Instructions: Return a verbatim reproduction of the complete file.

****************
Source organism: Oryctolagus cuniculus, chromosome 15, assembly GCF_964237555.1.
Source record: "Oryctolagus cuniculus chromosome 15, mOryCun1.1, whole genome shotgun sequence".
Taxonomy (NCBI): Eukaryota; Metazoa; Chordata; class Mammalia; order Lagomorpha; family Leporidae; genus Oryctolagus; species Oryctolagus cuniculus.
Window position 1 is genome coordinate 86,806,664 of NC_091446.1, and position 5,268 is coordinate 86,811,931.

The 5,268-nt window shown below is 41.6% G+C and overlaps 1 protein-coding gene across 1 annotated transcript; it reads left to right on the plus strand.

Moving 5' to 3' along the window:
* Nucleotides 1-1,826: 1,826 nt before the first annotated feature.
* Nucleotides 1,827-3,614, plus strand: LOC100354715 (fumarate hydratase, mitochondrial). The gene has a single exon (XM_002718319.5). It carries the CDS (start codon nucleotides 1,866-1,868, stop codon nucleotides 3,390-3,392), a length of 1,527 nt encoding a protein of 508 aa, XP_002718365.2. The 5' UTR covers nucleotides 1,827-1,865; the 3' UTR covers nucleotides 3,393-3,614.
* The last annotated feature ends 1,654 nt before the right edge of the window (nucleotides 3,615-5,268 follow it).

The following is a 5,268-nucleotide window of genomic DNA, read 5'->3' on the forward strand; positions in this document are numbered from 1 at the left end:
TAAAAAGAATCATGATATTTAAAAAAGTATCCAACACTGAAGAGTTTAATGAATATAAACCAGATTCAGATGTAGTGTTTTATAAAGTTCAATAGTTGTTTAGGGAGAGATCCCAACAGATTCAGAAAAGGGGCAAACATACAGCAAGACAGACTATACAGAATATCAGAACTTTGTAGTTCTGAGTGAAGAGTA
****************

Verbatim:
Source organism: Oryctolagus cuniculus, chromosome 15, assembly GCF_964237555.1.
Source record: "Oryctolagus cuniculus chromosome 15, mOryCun1.1, whole genome shotgun sequence".
Taxonomy (NCBI): Eukaryota; Metazoa; Chordata; class Mammalia; order Lagomorpha; family Leporidae; genus Oryctolagus; species Oryctolagus cuniculus.
Window position 1 is genome coordinate 86,806,664 of NC_091446.1, and position 5,268 is coordinate 86,811,931.

The 5,268-nt window shown below is 41.6% G+C and overlaps 1 protein-coding gene across 1 annotated transcript; it reads left to right on the plus strand.

Moving 5' to 3' along the window:
* Nucleotides 1-1,826: 1,826 nt before the first annotated feature.
* Nucleotides 1,827-3,614, plus strand: LOC100354715 (fumarate hydratase, mitochondrial). The gene has a single exon (XM_002718319.5). It carries the CDS (start codon nucleotides 1,866-1,868, stop codon nucleotides 3,390-3,392), a length of 1,527 nt encoding a protein of 508 aa, XP_002718365.2. The 5' UTR covers nucleotides 1,827-1,865; the 3' UTR covers nucleotides 3,393-3,614.
* The last annotated feature ends 1,654 nt before the right edge of the window (nucleotides 3,615-5,268 follow it).

The following is a 5,268-nucleotide window of genomic DNA, read 5'->3' on the forward strand; positions in this document are numbered from 1 at the left end:
TAAAAAGAATCATGATATTTAAAAAAGTATCCAACACTGAAGAGTTTAATGAATATAAACCAGATTCAGATGTAGTGTTTTATAAAGTTCAATAGTTGTTTAGGGAGAGATCCCAACAGATTCAGAAAAGGGGCAAACATACAGCAAGACAGACTATACAGAATATCAGAACTTTGTAGTTCTGAGTGAAGAGTA